“Infants attract us through all our senses, which helps make cuteness one of the most basic and powerful forces shaping our behaviour,” said one of the researchers, Morten Kringelbach, from the University of Oxford.
Reviewing the emerging literature on how cute infants and animals affect the brain, the research team found that cuteness supports key parental capacities by igniting fast privileged neural activity.
It follows a slower processing in large brain networks which are also involved in empathy, and perhaps even higher-order moral emotions.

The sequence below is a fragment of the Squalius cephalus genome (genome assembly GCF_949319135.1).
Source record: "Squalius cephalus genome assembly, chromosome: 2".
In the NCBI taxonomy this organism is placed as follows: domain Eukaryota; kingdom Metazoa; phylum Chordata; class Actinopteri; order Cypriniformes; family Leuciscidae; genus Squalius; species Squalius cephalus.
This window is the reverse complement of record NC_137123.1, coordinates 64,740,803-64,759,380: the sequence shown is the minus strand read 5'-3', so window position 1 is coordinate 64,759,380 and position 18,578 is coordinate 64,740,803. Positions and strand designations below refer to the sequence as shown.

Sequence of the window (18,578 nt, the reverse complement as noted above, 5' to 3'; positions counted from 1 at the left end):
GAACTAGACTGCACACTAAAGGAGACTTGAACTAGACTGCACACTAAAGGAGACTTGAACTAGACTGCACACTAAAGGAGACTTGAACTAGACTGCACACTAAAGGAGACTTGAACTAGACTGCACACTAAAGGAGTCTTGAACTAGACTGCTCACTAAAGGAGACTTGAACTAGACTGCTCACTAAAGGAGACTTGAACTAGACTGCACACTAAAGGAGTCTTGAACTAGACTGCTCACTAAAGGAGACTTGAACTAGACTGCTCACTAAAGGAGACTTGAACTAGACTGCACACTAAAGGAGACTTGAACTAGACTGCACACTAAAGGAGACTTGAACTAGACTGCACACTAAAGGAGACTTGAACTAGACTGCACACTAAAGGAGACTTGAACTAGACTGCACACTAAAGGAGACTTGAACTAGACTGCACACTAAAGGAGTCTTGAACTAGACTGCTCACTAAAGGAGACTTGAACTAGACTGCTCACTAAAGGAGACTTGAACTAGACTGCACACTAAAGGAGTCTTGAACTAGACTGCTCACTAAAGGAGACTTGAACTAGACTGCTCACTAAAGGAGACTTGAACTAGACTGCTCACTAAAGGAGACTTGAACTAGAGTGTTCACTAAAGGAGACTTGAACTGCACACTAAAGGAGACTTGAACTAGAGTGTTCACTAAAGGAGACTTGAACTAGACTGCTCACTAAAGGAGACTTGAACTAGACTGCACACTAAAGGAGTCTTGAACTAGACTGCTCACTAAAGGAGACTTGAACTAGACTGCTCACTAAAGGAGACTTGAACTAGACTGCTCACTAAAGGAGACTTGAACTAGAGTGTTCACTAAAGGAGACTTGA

The data showed that definitions of cuteness should not be limited just to visual features but include positive infant sounds and smells.
From an evolutionary stand-point, cuteness is a very potent protective mechanism that ensures survival for otherwise completely dependent infants. “This is the first evidence of its kind to show that cuteness helps infants to survive by eliciting caregiving, which cannot be reduced to simple, instinctual behaviours,” Kringelbach said.
The study, published in the journal ‘Trends in Cognitive Sciences’, shows that cuteness affects both men and women, even those without children.